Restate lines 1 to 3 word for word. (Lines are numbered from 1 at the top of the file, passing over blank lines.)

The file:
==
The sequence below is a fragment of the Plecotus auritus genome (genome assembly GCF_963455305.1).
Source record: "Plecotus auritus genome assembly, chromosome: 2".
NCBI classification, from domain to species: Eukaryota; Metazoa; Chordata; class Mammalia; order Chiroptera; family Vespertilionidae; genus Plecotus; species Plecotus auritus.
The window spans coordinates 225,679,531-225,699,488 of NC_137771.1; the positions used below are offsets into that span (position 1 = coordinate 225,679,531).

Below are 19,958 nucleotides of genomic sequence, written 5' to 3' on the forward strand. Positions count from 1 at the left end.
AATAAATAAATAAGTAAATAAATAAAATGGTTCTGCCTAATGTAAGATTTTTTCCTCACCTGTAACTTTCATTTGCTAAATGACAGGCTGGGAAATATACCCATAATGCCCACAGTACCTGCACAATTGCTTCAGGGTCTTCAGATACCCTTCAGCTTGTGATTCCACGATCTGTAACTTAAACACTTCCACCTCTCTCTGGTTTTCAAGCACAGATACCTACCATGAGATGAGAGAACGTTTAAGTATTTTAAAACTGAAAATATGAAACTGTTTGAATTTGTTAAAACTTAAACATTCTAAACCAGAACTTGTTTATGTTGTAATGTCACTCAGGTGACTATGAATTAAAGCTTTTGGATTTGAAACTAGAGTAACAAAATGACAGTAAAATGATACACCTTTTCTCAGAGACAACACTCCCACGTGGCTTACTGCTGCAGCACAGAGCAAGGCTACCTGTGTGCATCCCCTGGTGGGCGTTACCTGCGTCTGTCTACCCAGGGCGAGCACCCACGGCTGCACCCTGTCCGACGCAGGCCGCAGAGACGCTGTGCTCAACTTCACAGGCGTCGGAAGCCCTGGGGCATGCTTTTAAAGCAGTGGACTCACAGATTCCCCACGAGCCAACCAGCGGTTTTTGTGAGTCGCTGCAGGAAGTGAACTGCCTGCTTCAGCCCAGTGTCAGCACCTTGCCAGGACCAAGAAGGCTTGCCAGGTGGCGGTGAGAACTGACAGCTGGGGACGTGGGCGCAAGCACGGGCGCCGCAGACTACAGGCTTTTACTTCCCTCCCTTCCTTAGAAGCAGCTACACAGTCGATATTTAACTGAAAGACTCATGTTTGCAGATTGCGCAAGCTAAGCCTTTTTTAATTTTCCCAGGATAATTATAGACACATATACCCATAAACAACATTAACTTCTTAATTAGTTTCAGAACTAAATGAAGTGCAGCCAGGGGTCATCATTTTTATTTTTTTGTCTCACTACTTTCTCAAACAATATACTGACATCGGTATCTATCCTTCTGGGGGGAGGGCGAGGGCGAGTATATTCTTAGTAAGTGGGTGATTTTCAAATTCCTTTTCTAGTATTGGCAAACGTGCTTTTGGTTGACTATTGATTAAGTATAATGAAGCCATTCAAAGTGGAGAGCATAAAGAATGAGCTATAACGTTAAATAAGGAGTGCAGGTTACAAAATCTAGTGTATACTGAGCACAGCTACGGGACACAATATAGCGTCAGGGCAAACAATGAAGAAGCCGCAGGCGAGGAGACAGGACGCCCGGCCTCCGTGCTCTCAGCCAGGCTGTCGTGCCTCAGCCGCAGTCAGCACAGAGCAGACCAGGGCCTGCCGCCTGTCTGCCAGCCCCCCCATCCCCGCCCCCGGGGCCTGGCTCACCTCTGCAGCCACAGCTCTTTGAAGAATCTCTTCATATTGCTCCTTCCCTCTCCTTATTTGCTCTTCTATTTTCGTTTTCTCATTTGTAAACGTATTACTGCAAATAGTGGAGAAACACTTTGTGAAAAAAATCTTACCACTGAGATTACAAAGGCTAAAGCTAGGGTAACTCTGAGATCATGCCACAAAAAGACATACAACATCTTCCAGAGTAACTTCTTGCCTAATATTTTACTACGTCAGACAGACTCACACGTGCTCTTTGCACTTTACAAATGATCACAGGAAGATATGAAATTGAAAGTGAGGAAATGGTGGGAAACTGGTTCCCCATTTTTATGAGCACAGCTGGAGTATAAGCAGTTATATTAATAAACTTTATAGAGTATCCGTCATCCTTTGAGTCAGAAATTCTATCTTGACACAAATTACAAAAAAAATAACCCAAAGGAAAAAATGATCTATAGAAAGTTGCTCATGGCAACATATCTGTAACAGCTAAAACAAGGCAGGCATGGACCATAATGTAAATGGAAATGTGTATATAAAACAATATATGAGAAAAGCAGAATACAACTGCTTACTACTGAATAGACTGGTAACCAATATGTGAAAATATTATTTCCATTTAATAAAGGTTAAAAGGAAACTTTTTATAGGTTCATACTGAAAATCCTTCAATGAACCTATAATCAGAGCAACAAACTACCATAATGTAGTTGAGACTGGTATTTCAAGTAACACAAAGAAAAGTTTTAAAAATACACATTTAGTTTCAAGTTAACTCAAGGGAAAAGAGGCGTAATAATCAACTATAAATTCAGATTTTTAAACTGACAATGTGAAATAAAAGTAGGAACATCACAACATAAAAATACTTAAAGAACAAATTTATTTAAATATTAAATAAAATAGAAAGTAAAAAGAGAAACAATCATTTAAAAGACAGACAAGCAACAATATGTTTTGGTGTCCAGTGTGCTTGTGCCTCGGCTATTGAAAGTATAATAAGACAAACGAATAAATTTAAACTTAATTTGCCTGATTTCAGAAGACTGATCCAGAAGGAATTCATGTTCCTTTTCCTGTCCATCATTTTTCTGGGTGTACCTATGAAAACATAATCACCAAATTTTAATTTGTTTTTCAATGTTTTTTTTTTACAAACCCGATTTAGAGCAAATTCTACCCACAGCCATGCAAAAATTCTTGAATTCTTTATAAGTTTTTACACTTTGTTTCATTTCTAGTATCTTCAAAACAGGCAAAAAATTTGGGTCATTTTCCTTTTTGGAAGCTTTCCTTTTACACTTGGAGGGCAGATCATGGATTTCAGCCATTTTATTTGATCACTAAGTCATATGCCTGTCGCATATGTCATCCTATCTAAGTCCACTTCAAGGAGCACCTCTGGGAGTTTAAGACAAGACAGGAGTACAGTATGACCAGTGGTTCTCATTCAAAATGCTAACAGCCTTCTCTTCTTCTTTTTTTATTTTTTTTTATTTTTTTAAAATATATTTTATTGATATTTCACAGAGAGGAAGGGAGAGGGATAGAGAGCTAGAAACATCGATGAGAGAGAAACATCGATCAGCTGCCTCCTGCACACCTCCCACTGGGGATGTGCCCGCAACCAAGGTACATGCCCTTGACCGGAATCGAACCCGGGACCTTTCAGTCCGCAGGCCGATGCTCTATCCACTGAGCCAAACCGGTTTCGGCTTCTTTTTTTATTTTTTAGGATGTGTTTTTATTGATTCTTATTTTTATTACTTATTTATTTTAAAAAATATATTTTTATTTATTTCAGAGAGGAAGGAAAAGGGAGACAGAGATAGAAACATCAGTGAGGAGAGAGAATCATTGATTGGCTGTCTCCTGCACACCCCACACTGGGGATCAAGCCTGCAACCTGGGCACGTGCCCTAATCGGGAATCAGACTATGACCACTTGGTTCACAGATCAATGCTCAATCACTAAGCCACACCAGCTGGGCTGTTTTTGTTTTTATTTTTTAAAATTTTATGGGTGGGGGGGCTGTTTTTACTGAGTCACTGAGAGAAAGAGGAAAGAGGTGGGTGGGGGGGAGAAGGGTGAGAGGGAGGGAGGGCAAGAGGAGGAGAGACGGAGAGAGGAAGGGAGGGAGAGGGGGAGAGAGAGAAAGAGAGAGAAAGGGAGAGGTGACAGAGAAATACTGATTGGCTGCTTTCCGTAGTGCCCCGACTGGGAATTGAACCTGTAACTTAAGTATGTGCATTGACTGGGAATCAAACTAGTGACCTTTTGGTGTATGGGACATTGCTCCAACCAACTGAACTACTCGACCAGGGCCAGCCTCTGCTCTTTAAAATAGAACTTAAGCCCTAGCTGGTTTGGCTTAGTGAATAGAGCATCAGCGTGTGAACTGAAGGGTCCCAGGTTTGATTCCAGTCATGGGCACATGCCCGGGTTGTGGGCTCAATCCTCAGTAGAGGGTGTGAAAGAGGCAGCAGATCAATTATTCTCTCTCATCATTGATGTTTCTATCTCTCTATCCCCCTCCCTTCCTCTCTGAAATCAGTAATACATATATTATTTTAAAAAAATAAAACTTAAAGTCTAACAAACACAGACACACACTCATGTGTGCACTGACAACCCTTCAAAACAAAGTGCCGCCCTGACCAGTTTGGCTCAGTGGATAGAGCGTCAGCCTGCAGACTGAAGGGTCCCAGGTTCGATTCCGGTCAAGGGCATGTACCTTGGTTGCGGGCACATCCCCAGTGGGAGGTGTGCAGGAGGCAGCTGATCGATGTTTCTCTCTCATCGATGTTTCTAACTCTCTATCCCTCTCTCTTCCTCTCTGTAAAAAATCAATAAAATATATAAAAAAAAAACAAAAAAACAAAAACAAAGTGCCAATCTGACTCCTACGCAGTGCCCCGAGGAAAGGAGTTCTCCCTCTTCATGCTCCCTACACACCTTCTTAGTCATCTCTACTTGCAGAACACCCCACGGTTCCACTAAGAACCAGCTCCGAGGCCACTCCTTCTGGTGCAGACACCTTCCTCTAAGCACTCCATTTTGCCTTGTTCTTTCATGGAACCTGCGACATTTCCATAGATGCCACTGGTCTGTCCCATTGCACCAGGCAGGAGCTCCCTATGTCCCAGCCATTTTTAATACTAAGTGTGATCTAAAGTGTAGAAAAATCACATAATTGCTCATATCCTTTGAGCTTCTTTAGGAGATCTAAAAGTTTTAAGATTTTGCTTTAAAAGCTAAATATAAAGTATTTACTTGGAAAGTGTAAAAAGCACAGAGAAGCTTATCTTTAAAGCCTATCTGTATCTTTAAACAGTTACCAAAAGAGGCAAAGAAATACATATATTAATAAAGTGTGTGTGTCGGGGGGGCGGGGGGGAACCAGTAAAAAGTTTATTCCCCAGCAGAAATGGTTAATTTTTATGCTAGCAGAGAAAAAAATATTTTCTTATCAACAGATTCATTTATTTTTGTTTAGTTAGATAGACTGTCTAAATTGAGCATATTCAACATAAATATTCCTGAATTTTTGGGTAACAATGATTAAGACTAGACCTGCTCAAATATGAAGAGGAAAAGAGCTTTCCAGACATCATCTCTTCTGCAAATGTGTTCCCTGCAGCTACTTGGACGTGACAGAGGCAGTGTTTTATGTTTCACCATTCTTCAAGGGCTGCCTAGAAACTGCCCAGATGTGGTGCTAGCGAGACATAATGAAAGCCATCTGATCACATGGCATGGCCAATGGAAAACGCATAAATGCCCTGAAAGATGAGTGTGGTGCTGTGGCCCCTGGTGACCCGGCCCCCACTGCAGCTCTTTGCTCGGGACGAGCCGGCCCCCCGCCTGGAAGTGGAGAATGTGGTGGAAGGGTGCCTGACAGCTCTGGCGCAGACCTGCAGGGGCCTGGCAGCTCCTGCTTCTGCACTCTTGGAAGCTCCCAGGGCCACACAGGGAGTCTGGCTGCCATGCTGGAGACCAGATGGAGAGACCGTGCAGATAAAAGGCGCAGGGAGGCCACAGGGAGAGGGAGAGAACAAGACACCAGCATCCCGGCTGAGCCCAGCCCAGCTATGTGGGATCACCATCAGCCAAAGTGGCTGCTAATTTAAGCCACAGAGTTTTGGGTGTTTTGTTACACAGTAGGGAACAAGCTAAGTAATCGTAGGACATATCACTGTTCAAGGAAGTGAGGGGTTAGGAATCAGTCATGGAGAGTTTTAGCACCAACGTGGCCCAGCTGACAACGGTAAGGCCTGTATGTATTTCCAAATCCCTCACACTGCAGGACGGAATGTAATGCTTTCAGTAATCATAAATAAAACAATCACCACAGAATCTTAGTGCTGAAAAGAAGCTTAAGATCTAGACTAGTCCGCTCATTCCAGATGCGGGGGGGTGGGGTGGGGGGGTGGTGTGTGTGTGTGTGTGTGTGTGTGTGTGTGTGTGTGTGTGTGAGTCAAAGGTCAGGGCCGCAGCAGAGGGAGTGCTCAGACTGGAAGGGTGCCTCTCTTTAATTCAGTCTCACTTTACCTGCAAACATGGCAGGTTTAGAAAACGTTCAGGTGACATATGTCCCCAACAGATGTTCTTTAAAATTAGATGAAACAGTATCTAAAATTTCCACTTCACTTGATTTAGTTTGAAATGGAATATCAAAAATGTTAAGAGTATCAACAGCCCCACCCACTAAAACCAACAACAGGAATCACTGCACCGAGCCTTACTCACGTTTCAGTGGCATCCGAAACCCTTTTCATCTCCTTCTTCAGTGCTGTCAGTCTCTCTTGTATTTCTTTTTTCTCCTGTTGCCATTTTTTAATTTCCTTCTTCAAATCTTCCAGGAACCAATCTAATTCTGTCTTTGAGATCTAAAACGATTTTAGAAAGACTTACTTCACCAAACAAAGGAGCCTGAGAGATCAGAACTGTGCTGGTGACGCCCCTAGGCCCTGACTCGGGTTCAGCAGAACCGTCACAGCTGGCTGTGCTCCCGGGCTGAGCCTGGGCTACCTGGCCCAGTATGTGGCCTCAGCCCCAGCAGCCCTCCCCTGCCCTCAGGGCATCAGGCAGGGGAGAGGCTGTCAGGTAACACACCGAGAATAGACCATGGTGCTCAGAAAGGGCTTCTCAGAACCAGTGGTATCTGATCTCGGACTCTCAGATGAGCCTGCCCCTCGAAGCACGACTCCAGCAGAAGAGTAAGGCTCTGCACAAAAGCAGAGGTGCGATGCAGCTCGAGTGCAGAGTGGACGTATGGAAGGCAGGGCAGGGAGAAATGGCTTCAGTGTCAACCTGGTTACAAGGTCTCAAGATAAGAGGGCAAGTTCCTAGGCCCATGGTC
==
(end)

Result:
The sequence below is a fragment of the Plecotus auritus genome (genome assembly GCF_963455305.1).
Source record: "Plecotus auritus genome assembly, chromosome: 2".
NCBI classification, from domain to species: Eukaryota; Metazoa; Chordata; class Mammalia; order Chiroptera; family Vespertilionidae; genus Plecotus; species Plecotus auritus.